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The Network’s case review responsibilities include investigating and resolving grievances filed with the Network and addressing non-grievance access to care cases. CMS views the investigation and resolution of grievances and non-grievance access to care cases as an opportunity to focus on meeting the needs of ESRD patients as well as an opportunity to create change by listening to and learning from the patient’s and/or caregiver’s perspective.  Change occurs when dialysis facilities understand the root cause(s) of the grievance issue and implement steps to resolve the issue(s). The steps that lead to resolution may be simple and specific to the grievant or there may be a need for a systemic change to correct the issue for the benefit of all patients within a dialysis facility.
Depending on the details of a case, the Network may assume one or more of the following roles in addressing a grievance filed by an ESRD patient, an individual representing an ESRD patient, or another party:

  • Facilitator
  • Expert Investigator
  • Educator
  • Quality Improvement Specialist
  • Advocate
  • Referral Source

The Network may also take on other roles as required by the case, based on an understanding that the Network’s primary objective is to resolve the case as successfully as possible for the grievant.

The Role of ESRD Network 18 in Handling Complaints and Grievances.

Network 18 is a non-profit organization funded by the Centers for Medicare & Medicaid Services (CMS). Its mission is to promote optimal dialysis and transplant care for kidney patients in Southern and Central California.

One of its most important responsibilities is to serve as an unbiased, outside review agency. Patients, family members, facility staff, and others may contact the Network regarding the care provided to patients at Medicare-certified facilities.

Patient Toll-Free Number: 1-800-637-4767

Patient Grievances

Grievance: A written or oral communication from an ESRD patient, and/or an individual representing an ESRD patient, and/or another party, alleging that an ESRD service received from a Medicare-certified provider did not meet the grievant’s expectations with respect to safety, civility, patient rights, and/or clinical standards of care.
Upon receipt of a grievance the Network shall classify the case as one of the following:

  1. Immediate Advocacy- utilized for non-clinical concerns that do not require complex investigation- resolved in 7 days or less
  2. General Grievance- concerns that are non-clinical in nature, but require complex investigation and records review- resolved in 60 days or less.
  3. Clinical Quality of Care- concerns that involve clinical or patient safety issue and require clinical record review, by an R and/or, the Medical Review Board- resolved in 60 days or less.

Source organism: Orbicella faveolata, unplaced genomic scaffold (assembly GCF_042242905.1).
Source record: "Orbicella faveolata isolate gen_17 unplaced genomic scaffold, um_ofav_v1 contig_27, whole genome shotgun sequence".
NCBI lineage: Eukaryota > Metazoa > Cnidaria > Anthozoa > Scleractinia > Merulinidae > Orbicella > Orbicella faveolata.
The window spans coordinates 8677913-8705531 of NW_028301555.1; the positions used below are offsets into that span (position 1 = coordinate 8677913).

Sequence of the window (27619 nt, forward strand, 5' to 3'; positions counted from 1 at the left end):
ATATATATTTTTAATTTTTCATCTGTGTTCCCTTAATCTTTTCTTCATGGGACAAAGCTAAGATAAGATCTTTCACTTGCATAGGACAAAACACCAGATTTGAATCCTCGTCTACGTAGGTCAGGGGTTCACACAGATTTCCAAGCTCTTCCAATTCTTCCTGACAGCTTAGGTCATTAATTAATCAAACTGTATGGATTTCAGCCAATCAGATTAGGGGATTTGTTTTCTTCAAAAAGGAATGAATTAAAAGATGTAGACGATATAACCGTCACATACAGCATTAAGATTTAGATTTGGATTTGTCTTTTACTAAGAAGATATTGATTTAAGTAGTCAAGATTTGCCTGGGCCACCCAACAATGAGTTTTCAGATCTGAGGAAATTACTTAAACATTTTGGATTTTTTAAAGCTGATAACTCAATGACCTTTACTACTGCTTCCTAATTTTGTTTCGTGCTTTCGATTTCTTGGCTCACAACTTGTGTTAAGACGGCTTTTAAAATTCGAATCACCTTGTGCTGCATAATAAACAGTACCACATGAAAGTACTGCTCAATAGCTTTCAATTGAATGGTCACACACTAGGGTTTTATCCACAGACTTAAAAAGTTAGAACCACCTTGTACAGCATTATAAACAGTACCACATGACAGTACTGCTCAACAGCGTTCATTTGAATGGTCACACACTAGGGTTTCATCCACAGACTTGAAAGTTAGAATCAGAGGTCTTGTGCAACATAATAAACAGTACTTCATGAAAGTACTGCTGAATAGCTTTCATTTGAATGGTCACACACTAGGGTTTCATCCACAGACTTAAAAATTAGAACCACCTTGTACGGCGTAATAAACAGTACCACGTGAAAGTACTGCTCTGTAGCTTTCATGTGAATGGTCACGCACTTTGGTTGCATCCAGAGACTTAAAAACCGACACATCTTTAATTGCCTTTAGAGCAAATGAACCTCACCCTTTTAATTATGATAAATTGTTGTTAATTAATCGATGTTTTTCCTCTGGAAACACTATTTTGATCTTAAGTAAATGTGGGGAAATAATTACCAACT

Please note that you will be contacted by phone and/or in writing once a grievance has been filed with the Network. You will be required to provide records as requested within the time frame outlined by the Network.  Recommendations for quality improvement efforts will be made once all issues have been investigated. The Network will guide you through all quality improvement efforts and will continue to provide support and follow up as deemed necessary. We share your goals to ensure that all care provided to the patients in our service area is of the highest quality possible.
As required by the conditions for coverage, please ensure that all patients are educated on the grievance process and the various options when filing a grievance by providing ongoing individualized education as well as displaying the Network poster in a common area that patients and visitors have access to (such as the unit lobby).

Grievance Resources

• Grievance Poster    EnglishSpanish

• Grievance Brochure  EnglishSpanish

• Grievance Toolkit      EnglishSpanish

• Develop an Anonymous Grievance Process at your Facility English

Templates to improve your internal grievance process

• Grievance Log  English

• Grievance Acknowledgement Letter EnglishSpanish

• Grievance Outcome Letter EnglishSpanish

Preventing & Reducing Involuntary Discharge

We frequently receive calls regarding the process of involuntarily discharging a patient under the new Conditions for Coverage. Let us first emphasize that involuntary discharge should be the option of last resort. Discharged patients are at high risk for morbidity and mortality. Facilities should train staff in conflict management techniques and work to remove any barriers that patients may be facing. The medical director ensures that no patient is discharged or transferred from the facility unless:

  1. The patient or payer no longer reimburses the facility for the ordered services;
  2. The facility ceases to operate; or
  3. The transfer is necessary for the patient’s welfare because the facility can no longer meet the patient’s documented medical needs.
  4. The facility has reassessed the patient and determined that the patient’s behavior is disruptive and abusive to the extent that the delivery of care to the patient or the ability of the facility to operate effectively is seriously impaired.
  5. Immediate Severe Threat to the health and safety of others.

In the event that all options have been exhausted, the Network has several recommendations for the involuntary discharge process. Please refer to the resources below for additional information and notify the Network immediately if you are considering an involuntary discharge for any reason:

 

Updated 11/21/2019

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